Courtesy of Marianne Eaves
At Castle & Key, master distiller Marianne Eaves has what she called a “fairy-tale job.”
As the first woman named master distiller, Marianne Eaves has “big ideas” about the next life of bourbon.
In 2015, Marianne Eaves made history when she was named master distiller at Frankfort, Kentucky–based distillery Castle & Key—a title that ruffled some industry feathers.
“A lot of people questioned whether I had the right to take that credential,” she says. Some argued that it needed to be bestowed by a veteran distiller, “like a knighthood.”
The Kentucky bourbon industry is notably insular, dominated by conglomerates with legacy family ties and still largely run by white men. Those demographics have eroded somewhat over time, as upstarts and outsiders have built distilleries, but just like good whiskey takes time to age, true progress has moved slowly in bourbon circles.
For Eaves, earning that title was the culmination of nearly a decade of training: pursuing a degree in chemical engineering from the University of Louisville, followed by five years at Brown-Forman, the company behind legacy whiskey brands including Woodford Reserve, Old Forester, and Jack Daniels. There, she climbed from intern to master taster, mentored by master distiller Chris Morrison.
Of course, Eaves had no intention of relinquishing the honorific. She stayed on with Castle & Key, at what she now calls a “fairy-tale job” relaunching a distillery and “bourbon castle” on the crumbling site of the former Old Taylor Distillery, which had been out of commission since 1972. By the time she left, the reinvigorated facility was making vodka, gin, bourbon, and rye whiskey.
How can I continue to shape the future of what bourbon can look like and what is possible? I have lots of big ideas about what I can contribute and where this all can go.
All fairy tales come to an end, though. In 2019, she established herself as a freelance bourbon consultant—and hit the road full-time to live in an RV and travel with her partner Kevin Venardos, a circus producer, and their two children, the youngest born at the end of August. The nomadic life suits her, she says.
“I get really excited about figuring out new spaces,” she says. “The sense of exploration is worth the inconvenience of [wondering] will I have a bank branch where I’m going? Where do I get groceries? Where’s the post office?”
By November, a mobile laboratory will be rolling behind the trailer, a custom-converted Freightliner box truck from the circus where Eaves can blend bourbons for product development trials, conduct tastings, and bring in friends and colleagues. “It’s going to look like a laboratory inside, but more elegant,” she says.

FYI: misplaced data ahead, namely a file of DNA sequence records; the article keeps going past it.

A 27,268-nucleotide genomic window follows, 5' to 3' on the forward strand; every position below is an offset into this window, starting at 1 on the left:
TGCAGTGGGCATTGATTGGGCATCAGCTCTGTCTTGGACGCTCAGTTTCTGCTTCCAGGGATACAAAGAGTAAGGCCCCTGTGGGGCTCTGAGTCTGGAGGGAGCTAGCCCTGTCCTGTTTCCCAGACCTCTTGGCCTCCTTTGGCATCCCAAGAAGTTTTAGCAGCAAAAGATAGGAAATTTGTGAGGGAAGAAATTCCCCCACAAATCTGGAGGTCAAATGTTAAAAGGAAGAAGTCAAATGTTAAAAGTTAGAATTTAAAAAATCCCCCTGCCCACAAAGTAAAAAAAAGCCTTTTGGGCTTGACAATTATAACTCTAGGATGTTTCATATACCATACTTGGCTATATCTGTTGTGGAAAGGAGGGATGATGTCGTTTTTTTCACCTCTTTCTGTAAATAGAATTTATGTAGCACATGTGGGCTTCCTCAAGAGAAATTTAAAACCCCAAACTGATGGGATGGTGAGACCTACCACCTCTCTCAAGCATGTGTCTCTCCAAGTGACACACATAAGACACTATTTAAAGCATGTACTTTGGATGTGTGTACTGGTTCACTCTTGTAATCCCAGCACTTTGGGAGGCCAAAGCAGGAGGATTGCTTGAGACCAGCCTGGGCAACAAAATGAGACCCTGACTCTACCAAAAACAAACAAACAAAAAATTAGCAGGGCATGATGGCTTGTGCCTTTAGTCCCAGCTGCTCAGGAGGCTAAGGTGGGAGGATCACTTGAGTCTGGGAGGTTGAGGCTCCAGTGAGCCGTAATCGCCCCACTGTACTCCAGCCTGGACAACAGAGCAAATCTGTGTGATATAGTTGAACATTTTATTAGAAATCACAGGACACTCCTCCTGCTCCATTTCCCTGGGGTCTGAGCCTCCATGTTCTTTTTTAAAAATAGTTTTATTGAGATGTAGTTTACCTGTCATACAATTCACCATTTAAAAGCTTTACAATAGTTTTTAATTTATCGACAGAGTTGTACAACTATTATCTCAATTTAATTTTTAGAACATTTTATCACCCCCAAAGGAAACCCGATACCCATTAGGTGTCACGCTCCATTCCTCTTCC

One of her greatest motivators is thinking creatively about the next life of bourbon: “How can I continue to shape the future of what bourbon can look like and what is possible? I have lots of big ideas about what I can contribute and where this all can go.”
During the pandemic, she also launched Eaves Blind, a subscription that distributes small batch and single barrel spirits curated by Eaves. The kits, which include opaque black Glencairn glasses, are designed to encourage blind tasting (meaning participants don’t know what’s in the glass), which is standard practice for wine pros, but not often seen in the spirits industry. Intended for a consumer audience, members can improve their tasting skills through two programming levels: apprentice (for those new to spirits) and aficionado (for more advanced tasters).
While her first love remains bourbon, her vision expands beyond a single style of whiskey. Today, her client list includes a wide range of spirits producers, from celebrity-owned Tennessee distillery Sweetens Cove (Peyton Manning and Andy Roddick are backers) to a producer building the first whiskey distillery in China. In addition, she’s been working on a rum project slated to launch this year, she says, and has been consulting with a California winery turning smoke-damaged wine into high-end brandy. Still, her first love remains bourbon.
By carving a untraditional path, Eaves continues to show that there’s more than one way to build a career—and a life—while working within the spirits industry. A key barometer of change: She’s no longer the only woman to hold a “master” designation in the Kentucky bourbon world. Look to Elizabeth McCall, assistant master distiller at Woodford Reserve, Eaves’s former stomping grounds, or Jane Bowie, master of maturation/director of innovation at Maker’s Mark.
Looking ahead, Eaves aspires to continue to overcome stereotypes for women, particularly young women, coming up in the still overwhelmingly male-dominated business.
“I feel like that’s starting to change,” she says. “Being visible is helping what people see when they Google ‘master distiller.’ It’s starting to open people’s minds about who can take up space, and who the experts are.”
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